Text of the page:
Coleman cited three things that were part of his success as Mayor — stronger neighborhoods, partnerships with the private sector, and inclusion with various communities (the LGBT, Faith, and New Americans).

27 organizations were founded and organized under Mayor Coleman’s leadership that helped improve the quality of life in the city. The biggest one that was organized was Restoration Academy in 2012. Restoration Academy is a six-month boot camp for convicted felons and ex-offenders to find employment in the private sector after they are released from prison.

“Everywhere I went, I had convicted felons come to me and say, ‘Brother, I need a job,’” Coleman said, about why he founded Restoration Academy. The goals of Restoration Academy, according to Coleman, are to help convicted felons get on their feet, while helping them gain confidence and life skills, while making them the best employees possible.

The Coleman administration had its highs with the developments of Scioto Mile and Columbus Commons in 2011, the Bicentennial in 2012, and the revitalization of neighborhoods such as Franklinton, the King-Lincoln District, and American Addition. The Coleman administration has also had its lows with two recessions – one in 2001, and the other in 2008, and the aftermath of the September 11th attacks.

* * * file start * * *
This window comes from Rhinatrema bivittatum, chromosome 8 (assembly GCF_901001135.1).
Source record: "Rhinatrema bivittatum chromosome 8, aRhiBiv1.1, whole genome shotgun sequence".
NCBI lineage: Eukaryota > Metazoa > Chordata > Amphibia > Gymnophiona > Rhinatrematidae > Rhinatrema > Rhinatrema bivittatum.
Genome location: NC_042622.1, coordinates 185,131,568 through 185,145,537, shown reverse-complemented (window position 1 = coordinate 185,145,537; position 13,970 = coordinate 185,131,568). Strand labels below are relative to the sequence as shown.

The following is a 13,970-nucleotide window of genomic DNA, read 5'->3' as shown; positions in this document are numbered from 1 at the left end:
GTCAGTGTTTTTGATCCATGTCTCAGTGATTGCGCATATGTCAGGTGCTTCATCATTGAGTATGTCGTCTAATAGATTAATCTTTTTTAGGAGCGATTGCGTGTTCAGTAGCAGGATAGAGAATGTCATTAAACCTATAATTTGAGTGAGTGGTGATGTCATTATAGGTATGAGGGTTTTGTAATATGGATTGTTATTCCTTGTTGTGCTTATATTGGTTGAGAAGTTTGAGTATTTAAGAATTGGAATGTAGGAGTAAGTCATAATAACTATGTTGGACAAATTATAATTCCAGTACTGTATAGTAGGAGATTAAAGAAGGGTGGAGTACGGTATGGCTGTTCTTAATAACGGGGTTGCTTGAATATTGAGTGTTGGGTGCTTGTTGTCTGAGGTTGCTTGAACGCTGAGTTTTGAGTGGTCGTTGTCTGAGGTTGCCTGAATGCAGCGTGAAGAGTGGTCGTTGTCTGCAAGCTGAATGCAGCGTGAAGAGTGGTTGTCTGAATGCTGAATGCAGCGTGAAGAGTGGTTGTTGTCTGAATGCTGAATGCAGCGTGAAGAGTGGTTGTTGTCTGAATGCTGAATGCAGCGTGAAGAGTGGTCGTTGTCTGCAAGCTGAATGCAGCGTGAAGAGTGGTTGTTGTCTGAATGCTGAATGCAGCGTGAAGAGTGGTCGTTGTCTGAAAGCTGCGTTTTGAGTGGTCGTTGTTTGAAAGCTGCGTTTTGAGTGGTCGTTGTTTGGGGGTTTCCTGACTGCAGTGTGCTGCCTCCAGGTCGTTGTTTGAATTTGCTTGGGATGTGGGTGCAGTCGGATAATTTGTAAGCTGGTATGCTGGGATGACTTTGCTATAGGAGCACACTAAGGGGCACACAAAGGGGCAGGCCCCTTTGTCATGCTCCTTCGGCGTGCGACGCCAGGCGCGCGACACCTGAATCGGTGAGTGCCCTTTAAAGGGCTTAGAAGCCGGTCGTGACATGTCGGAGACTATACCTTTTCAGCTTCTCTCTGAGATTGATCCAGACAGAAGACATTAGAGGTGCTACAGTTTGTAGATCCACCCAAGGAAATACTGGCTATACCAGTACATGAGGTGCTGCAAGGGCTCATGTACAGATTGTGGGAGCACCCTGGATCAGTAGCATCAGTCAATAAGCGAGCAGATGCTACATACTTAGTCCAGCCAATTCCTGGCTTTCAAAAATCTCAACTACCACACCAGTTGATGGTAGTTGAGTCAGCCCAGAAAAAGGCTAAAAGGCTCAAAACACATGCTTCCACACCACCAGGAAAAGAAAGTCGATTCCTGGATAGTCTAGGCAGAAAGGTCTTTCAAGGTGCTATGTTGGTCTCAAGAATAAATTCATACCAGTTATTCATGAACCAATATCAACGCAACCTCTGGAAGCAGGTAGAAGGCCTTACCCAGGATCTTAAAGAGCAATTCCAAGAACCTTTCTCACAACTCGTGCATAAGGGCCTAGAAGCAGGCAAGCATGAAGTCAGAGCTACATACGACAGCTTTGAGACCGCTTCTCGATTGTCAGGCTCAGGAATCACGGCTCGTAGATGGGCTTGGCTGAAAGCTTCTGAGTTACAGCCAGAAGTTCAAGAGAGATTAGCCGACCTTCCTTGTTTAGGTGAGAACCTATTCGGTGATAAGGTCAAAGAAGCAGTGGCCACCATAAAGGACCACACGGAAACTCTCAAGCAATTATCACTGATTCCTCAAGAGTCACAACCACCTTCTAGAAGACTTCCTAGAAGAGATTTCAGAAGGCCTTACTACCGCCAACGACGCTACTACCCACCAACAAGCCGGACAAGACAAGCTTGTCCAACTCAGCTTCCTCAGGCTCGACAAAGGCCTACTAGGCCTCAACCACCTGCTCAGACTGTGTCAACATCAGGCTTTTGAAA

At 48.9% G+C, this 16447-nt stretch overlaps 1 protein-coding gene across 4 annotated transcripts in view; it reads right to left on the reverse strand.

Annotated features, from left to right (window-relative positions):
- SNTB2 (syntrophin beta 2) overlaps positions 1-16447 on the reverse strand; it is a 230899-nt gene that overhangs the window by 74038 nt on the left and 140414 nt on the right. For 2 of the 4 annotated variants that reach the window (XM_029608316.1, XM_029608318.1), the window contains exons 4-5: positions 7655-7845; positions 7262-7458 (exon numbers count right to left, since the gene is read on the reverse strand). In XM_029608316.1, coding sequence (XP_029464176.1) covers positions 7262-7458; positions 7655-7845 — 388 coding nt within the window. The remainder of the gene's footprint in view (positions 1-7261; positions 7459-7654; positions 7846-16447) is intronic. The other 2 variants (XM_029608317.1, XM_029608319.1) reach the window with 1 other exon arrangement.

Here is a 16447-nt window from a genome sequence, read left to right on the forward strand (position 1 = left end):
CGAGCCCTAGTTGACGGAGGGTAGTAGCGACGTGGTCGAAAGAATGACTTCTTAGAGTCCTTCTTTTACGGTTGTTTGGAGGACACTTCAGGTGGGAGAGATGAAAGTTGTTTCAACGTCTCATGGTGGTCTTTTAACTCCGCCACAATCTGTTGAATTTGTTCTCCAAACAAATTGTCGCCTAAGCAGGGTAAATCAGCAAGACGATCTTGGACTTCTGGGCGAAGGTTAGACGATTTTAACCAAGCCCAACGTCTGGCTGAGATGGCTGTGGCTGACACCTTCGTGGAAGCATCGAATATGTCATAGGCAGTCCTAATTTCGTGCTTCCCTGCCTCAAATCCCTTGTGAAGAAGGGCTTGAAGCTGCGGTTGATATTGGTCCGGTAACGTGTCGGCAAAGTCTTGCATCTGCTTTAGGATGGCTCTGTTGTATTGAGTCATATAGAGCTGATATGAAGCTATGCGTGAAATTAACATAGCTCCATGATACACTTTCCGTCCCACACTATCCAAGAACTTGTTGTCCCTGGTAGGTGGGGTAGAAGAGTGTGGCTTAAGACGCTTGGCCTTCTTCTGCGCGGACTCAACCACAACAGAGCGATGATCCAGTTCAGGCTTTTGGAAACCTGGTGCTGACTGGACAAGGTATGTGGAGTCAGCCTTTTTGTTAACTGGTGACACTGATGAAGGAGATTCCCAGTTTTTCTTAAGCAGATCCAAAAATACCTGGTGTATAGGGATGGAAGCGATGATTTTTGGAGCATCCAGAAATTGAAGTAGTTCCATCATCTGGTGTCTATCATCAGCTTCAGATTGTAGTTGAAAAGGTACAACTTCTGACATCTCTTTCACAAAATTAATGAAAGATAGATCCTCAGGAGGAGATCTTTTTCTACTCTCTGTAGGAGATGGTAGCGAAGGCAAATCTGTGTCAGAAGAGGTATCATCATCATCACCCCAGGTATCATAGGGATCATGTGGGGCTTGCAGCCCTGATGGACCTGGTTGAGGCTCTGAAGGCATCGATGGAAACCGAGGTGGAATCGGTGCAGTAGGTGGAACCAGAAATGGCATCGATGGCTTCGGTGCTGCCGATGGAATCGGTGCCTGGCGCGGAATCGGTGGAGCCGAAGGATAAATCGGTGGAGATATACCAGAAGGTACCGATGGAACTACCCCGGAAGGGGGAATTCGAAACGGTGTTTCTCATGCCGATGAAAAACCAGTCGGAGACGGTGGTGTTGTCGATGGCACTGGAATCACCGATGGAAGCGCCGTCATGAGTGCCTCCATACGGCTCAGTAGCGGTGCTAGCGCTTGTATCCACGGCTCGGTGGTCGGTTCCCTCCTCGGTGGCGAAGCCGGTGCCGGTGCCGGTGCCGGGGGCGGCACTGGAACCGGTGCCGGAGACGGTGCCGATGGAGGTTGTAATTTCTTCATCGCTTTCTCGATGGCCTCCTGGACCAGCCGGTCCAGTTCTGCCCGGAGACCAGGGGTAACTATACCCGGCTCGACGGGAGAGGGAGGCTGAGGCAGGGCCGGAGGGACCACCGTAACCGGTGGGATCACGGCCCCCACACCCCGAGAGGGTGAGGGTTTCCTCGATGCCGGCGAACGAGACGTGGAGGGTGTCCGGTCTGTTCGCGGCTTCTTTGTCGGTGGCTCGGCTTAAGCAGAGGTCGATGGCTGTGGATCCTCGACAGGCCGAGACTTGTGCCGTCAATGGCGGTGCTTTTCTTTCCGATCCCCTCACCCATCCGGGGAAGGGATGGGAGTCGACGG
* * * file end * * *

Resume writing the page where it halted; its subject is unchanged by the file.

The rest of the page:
In his response to the Great Recession, Coleman called it a turning point for the city. “Nobody realizes how close we were to a catastrophe. The 2008 crisis impacted every single industry. We had to cut $ 1 Million in 30 days, and more (money) in the course of the year. I was going to cut police officers and firefighters. I had no choice.” That is when Coleman said that he decided to put an Income Tax Relief on the ballot, which passed in 2009, helping spur the city’s growth and success.

Coleman also talked about the housing situation in Downtown Columbus, and he is continuing the initiative that was brought up at last year’s State of the City Address, where Coleman launched “Housing Works”, an effort to get affordable housing in Downtown Columbus.